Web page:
The family member who can lower your baby’s risk of allergies.
Germs—such as viruses, bacteria, and parasites—are everywhere. But try not to worry too much: They can actually be good for your baby to a certain extent, since exposure to germs helps build her developing immune system. Each day, she’s naturally exposed to hundreds, possibly thousands, of new antigens—including dust, pollen, bacteria, and viruses—which trigger an automatic immune response. Vaccines, of course, expose her to still other antigens that will help her fend off dangerous diseases. The goal is to help strengthen and educate her immune system.
Continue to support your baby’s immune system. Breast milk provides your baby with a range of protective antibodies. If you’re formula feeding, look for a brand that has prebiotics, which feed the good bacteria that occur naturally in the digestive tract, where 70 percent of an infant’s immune system is located. Scientists believe prebiotics may support the developing immune system.
Ask your pediatrician for advice about starting on solids. Babies aren’t developmentally ready for solids until 4 to 6 months, with most experts considering 6 months the ideal time to begin gradually introducing them. Many pediatricians recommend introducing strained meats first, to help provide iron and other nutrients. However, most parents are used to introducing single-grain cereals and strained fruits and vegetables. After introducing a new food, it’s best to wait a few days before introducing another one in order to gauge whether there’s an intolerance. In the past, parents were advised to hold off on peanuts, eggs, and other common allergens until after the first birthday, but there is now clinical evidence that delaying impacts the risk of allergy. If there’s a family history of allergies, be sure to follow your pediatrician’s instructions. It’s always best to consult with your pediatrician for a recommendation individualized to your child.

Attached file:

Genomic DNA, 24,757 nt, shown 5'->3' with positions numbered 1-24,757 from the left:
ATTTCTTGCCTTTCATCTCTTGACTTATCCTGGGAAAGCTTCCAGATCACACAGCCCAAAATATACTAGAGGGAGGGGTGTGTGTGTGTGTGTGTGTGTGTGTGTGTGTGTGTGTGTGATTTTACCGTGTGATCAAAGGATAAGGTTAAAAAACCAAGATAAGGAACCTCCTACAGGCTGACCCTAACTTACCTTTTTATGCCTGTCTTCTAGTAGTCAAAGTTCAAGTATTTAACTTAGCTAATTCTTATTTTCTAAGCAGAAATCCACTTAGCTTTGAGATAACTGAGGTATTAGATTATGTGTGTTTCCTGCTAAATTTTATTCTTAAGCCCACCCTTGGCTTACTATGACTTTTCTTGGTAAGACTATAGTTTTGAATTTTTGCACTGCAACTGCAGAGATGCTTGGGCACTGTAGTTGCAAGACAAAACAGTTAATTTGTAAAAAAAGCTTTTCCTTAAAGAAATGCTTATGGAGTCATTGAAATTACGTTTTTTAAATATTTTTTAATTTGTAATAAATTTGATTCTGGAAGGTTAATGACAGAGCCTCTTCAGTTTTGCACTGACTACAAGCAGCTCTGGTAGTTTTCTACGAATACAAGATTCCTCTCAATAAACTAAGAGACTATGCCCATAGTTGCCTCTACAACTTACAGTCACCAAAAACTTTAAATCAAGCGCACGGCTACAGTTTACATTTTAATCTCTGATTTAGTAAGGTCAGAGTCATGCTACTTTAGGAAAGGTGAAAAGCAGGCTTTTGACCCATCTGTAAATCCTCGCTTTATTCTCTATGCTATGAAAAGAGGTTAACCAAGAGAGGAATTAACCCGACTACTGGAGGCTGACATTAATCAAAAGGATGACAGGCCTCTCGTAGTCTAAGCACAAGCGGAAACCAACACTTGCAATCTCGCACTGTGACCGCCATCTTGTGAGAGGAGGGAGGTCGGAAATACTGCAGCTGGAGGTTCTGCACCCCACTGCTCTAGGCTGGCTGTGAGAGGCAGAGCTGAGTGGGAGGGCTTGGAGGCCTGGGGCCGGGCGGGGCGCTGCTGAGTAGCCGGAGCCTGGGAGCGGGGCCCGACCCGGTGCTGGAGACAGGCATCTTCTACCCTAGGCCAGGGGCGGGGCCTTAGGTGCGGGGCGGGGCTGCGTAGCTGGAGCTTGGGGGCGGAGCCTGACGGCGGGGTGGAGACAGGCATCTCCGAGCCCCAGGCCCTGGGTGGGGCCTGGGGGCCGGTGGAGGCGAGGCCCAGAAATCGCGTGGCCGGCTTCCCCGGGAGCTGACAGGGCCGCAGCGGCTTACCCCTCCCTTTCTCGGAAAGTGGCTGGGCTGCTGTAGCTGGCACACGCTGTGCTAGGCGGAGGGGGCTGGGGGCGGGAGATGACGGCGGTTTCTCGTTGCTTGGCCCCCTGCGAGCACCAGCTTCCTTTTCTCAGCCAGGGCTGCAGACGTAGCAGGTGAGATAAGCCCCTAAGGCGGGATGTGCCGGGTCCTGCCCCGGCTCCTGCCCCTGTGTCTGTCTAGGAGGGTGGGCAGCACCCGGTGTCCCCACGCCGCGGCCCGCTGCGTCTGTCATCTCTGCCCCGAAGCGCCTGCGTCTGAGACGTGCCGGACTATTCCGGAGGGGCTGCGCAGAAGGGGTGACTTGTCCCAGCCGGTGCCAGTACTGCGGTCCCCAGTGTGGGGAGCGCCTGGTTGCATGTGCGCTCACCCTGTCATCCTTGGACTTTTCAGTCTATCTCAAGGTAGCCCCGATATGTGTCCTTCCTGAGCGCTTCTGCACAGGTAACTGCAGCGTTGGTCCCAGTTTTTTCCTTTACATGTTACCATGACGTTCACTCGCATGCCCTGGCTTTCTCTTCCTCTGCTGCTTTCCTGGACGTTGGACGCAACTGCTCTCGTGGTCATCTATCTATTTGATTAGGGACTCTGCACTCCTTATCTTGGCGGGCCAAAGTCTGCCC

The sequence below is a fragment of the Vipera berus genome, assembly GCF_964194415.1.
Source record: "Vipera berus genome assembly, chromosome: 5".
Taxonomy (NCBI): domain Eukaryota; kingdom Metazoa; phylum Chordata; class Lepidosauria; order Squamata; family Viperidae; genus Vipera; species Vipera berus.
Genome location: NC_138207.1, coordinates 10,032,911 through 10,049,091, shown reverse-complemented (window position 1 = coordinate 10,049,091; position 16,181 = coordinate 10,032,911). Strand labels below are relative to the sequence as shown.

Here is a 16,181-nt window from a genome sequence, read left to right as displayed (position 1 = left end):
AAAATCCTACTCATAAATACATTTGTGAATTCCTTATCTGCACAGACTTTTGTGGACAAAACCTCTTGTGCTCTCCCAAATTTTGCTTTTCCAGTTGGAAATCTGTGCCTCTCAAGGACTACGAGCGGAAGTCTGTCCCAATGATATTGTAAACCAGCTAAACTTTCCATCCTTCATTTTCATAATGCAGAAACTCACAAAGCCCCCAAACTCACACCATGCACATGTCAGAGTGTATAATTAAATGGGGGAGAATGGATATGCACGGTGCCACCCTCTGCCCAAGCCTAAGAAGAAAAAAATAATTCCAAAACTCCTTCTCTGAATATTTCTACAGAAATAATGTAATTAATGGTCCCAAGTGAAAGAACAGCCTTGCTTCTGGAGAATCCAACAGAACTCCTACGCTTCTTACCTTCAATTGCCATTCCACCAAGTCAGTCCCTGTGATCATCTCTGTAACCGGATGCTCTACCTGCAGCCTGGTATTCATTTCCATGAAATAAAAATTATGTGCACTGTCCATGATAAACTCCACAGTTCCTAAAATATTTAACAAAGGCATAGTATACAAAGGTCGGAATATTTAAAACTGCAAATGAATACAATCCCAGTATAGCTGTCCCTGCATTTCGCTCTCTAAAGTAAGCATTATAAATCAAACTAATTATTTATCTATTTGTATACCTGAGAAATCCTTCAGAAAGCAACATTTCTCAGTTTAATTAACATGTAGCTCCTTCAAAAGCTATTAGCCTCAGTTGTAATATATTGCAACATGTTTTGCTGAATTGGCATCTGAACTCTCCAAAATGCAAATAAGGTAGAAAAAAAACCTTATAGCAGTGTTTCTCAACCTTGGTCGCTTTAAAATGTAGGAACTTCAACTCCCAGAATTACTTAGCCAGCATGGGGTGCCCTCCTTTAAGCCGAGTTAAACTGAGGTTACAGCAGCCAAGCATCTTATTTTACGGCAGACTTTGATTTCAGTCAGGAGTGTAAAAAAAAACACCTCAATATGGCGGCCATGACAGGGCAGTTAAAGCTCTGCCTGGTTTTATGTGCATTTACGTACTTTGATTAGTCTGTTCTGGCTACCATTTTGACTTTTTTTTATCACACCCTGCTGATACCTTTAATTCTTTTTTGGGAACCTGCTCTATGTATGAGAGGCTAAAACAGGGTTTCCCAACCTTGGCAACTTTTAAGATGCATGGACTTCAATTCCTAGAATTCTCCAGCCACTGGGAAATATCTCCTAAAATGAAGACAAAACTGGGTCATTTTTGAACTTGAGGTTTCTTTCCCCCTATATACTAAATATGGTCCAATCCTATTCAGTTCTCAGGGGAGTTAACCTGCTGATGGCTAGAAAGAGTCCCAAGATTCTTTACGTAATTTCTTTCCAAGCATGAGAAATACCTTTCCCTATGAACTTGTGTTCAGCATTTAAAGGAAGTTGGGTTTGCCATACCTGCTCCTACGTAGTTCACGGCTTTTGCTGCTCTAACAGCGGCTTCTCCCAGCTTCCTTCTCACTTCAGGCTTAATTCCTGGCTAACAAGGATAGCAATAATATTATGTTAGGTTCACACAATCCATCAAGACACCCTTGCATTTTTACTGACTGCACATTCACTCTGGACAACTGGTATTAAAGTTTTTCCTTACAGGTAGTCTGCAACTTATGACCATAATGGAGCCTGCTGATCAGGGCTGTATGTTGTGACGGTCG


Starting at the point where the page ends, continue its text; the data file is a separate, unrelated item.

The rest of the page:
Make sure your baby gets each dose in a vaccine series. Most routine childhood vaccines require multiple doses at set intervals. Vaccines work by mimicking a natural infection, teaching the body’s immune system how to fight off a given invader. Your doctor will review your baby’s record at well-baby visits and recommend changes to the schedule if your baby is ill or has missed any shots in a series.
Settle for a clean enough, not necessarily spotless, home. Many experts believe that the tendency in recent years toward over-sanitizing has contributed to the boom in childhood allergies. According to a well-regarded theory, known as the hygiene hypothesis, excessive cleanliness disrupts the natural development of the immune system by eradicating germs that in the past have allowed humans to develop protective antibodies.
Consider adding to your family even more—with a pet. Although it’s unclear exactly why, many studies have shown that kids who are raised with cats and dogs have fewer allergies and cases of asthma. One study of nearly 600 children found that those who had a furry pet were less likely to have allergies to the animal at 18 years of age—and that the effect was especially strong when pet ownership began in the first year of life. (The benefit was greatest among firstborns.)
Give a dropped pacifier a quick rinse. Some parents clean off a dropped pacifier in their own mouth before giving it to back to their baby. Studies show this isn’t a bad idea: In one, babies up to 6 months old whose parents used this approach had reduced risk of developing eczema at 18 and 36 months.
Don’t worry excessively about day care making your baby sick. Despite your best efforts, at some point your baby will get sick. All babies do; it’s part of growing up and developing a healthy immune system. While it’s true that babies who attend day care pick up more infections than those who stay at home, research shows that exposure to a variety of germs may in fact improve overall immune system function.